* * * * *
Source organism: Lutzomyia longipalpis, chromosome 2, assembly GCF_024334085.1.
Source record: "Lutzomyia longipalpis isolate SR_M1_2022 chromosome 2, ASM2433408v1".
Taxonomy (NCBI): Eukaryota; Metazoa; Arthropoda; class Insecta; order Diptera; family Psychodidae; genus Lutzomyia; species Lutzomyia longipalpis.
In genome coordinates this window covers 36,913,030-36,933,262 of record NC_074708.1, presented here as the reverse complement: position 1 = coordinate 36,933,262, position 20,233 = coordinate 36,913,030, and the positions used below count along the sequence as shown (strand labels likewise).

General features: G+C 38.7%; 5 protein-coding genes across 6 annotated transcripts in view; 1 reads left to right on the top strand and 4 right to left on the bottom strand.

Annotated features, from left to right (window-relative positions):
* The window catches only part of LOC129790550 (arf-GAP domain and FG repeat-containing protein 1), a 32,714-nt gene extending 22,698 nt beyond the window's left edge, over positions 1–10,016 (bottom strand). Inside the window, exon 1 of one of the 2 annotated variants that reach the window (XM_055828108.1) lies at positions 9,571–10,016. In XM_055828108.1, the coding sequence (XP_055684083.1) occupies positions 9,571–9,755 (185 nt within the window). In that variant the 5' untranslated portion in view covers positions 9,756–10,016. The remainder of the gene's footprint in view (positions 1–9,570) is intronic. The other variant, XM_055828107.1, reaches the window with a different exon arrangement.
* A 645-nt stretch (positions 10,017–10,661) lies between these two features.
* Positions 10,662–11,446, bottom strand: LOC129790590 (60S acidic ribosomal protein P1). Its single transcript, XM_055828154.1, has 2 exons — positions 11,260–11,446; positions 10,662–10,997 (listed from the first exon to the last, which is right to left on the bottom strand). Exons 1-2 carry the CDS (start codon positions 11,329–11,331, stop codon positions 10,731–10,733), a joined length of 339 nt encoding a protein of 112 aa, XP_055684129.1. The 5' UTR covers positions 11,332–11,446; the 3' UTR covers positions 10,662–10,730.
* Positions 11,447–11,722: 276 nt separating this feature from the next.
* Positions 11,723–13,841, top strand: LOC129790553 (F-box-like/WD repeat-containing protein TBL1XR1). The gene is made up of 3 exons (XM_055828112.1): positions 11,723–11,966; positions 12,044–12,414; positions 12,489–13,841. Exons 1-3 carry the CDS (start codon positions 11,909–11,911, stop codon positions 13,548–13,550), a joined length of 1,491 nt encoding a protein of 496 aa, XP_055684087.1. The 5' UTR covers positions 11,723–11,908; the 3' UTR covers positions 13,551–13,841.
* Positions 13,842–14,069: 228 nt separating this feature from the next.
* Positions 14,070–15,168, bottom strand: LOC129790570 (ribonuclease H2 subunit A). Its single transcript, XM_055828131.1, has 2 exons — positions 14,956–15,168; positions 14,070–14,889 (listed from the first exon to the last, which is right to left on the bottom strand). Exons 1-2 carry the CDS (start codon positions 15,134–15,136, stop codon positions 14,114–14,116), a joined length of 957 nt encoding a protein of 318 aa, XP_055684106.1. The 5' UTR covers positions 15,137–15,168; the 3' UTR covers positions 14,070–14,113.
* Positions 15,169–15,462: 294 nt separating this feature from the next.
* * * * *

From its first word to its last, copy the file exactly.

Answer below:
Source organism: Lutzomyia longipalpis, chromosome 2, assembly GCF_024334085.1.
Source record: "Lutzomyia longipalpis isolate SR_M1_2022 chromosome 2, ASM2433408v1".
Taxonomy (NCBI): Eukaryota; Metazoa; Arthropoda; class Insecta; order Diptera; family Psychodidae; genus Lutzomyia; species Lutzomyia longipalpis.
In genome coordinates this window covers 36,913,030-36,933,262 of record NC_074708.1, presented here as the reverse complement: position 1 = coordinate 36,933,262, position 20,233 = coordinate 36,913,030, and the positions used below count along the sequence as shown (strand labels likewise).

General features: G+C 38.7%; 5 protein-coding genes across 6 annotated transcripts in view; 1 reads left to right on the top strand and 4 right to left on the bottom strand.

Annotated features, from left to right (window-relative positions):
* The window catches only part of LOC129790550 (arf-GAP domain and FG repeat-containing protein 1), a 32,714-nt gene extending 22,698 nt beyond the window's left edge, over positions 1–10,016 (bottom strand). Inside the window, exon 1 of one of the 2 annotated variants that reach the window (XM_055828108.1) lies at positions 9,571–10,016. In XM_055828108.1, the coding sequence (XP_055684083.1) occupies positions 9,571–9,755 (185 nt within the window). In that variant the 5' untranslated portion in view covers positions 9,756–10,016. The remainder of the gene's footprint in view (positions 1–9,570) is intronic. The other variant, XM_055828107.1, reaches the window with a different exon arrangement.
* A 645-nt stretch (positions 10,017–10,661) lies between these two features.
* Positions 10,662–11,446, bottom strand: LOC129790590 (60S acidic ribosomal protein P1). Its single transcript, XM_055828154.1, has 2 exons — positions 11,260–11,446; positions 10,662–10,997 (listed from the first exon to the last, which is right to left on the bottom strand). Exons 1-2 carry the CDS (start codon positions 11,329–11,331, stop codon positions 10,731–10,733), a joined length of 339 nt encoding a protein of 112 aa, XP_055684129.1. The 5' UTR covers positions 11,332–11,446; the 3' UTR covers positions 10,662–10,730.
* Positions 11,447–11,722: 276 nt separating this feature from the next.
* Positions 11,723–13,841, top strand: LOC129790553 (F-box-like/WD repeat-containing protein TBL1XR1). The gene is made up of 3 exons (XM_055828112.1): positions 11,723–11,966; positions 12,044–12,414; positions 12,489–13,841. Exons 1-3 carry the CDS (start codon positions 11,909–11,911, stop codon positions 13,548–13,550), a joined length of 1,491 nt encoding a protein of 496 aa, XP_055684087.1. The 5' UTR covers positions 11,723–11,908; the 3' UTR covers positions 13,551–13,841.
* Positions 13,842–14,069: 228 nt separating this feature from the next.
* Positions 14,070–15,168, bottom strand: LOC129790570 (ribonuclease H2 subunit A). Its single transcript, XM_055828131.1, has 2 exons — positions 14,956–15,168; positions 14,070–14,889 (listed from the first exon to the last, which is right to left on the bottom strand). Exons 1-2 carry the CDS (start codon positions 15,134–15,136, stop codon positions 14,114–14,116), a joined length of 957 nt encoding a protein of 318 aa, XP_055684106.1. The 5' UTR covers positions 15,137–15,168; the 3' UTR covers positions 14,070–14,113.
* Positions 15,169–15,462: 294 nt separating this feature from the next.